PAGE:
A flow cytometer is an instrument that analyzes cells using laser light. The figure below shows the basic components of a flow cytometer.
The red dots on the figure illustrates cells that are pushed through a small nozzle such that only one cell at a time passes through the laser beam at a time.
The detector will typically detect both forward scattered, side scattered and fluorescent light. The Forward scattered light can be used to determine the size of the cell while side scattered light can be used to determine the granularity of the cells.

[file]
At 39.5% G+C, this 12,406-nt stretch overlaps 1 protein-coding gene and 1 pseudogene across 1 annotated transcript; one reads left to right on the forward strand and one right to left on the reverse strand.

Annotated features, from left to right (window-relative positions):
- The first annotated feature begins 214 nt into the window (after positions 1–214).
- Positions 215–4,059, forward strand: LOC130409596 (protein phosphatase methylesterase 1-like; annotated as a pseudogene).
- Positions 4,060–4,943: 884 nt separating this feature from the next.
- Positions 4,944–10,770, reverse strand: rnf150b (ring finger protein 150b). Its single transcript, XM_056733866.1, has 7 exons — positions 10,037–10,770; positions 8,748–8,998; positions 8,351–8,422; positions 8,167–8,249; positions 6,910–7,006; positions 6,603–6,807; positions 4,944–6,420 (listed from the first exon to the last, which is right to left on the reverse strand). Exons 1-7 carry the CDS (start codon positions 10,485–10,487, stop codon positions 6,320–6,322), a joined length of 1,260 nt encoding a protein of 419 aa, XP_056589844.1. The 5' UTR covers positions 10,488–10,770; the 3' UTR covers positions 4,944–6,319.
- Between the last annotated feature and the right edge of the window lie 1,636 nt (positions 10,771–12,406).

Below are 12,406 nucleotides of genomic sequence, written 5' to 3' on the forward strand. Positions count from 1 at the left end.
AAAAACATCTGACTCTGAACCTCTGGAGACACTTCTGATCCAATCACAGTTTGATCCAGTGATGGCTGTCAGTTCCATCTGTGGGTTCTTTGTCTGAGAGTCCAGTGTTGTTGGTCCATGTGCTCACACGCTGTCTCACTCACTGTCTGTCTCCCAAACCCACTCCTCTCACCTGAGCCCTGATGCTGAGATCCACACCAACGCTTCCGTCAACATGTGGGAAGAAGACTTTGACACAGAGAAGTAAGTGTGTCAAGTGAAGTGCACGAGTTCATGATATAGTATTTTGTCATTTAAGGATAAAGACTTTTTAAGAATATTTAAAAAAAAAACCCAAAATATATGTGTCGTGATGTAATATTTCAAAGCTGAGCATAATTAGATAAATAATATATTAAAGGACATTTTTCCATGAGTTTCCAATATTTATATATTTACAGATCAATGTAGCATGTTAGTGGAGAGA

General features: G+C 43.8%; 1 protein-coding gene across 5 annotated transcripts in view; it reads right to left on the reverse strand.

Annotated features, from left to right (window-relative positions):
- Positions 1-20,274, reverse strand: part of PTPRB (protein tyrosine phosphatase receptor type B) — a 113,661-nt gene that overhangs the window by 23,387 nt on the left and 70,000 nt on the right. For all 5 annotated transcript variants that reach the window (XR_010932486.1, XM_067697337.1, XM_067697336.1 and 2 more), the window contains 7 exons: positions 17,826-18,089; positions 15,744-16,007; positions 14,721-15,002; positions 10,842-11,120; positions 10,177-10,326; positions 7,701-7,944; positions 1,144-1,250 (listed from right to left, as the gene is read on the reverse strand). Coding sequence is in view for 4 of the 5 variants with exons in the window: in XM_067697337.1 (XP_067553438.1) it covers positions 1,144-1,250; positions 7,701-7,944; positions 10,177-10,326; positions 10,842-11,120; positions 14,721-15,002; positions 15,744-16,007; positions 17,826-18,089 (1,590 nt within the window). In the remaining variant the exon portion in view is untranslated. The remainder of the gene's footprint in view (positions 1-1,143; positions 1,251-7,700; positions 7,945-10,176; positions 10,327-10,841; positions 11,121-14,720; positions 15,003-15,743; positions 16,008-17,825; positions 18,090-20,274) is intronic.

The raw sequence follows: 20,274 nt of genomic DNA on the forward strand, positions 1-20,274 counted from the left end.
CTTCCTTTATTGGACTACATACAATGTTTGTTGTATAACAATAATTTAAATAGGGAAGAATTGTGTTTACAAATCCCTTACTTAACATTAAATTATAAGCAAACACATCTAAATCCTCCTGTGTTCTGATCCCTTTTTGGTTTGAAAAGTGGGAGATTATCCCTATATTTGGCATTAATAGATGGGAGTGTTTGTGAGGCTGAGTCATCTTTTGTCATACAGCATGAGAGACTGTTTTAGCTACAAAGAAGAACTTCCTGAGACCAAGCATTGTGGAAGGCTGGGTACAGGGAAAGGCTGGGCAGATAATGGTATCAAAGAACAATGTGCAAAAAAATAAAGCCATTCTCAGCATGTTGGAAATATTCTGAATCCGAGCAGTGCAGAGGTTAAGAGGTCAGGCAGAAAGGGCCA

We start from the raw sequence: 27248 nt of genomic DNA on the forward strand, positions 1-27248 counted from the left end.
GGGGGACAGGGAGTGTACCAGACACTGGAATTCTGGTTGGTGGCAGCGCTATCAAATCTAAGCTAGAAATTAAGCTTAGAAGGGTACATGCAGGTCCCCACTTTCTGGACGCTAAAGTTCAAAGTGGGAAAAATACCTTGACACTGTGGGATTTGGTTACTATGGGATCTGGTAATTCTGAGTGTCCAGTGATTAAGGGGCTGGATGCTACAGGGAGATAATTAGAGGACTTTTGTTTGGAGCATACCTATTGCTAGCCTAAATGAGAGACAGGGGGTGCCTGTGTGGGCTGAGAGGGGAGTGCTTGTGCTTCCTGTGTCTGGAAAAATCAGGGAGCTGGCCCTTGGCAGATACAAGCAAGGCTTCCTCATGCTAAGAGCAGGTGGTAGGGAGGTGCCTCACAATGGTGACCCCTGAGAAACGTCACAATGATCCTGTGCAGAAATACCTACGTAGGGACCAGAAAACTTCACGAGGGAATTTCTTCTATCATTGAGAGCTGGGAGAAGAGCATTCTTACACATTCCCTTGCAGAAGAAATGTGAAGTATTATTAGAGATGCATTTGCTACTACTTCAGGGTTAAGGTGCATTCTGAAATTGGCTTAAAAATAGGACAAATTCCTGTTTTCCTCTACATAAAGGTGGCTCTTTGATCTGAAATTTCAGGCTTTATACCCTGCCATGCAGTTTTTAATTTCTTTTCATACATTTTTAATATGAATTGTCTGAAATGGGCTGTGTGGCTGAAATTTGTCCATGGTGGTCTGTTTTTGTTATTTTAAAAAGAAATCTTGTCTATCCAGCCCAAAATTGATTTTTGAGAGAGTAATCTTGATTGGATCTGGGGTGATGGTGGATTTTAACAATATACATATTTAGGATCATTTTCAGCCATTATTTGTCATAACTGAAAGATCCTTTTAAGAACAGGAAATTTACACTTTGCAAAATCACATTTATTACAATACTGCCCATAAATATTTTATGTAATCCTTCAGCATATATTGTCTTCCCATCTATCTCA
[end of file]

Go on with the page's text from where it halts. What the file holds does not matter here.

If the proteins in the cells are tagged with fluorophores a fluorescent detector can be used to detect the population of the different proteins. This detector needs to be relatively fast since it must be able to resolve the time-dependent signal arising when cells pass through the laser beam.
Since it is common to use multiple fluorophores to tag different proteins, a diode array spectrometer like the PEBBLE VIS can be a good option. A diode array spectrometer will detect the full spectrum and therefore provide a lot of information in one scan.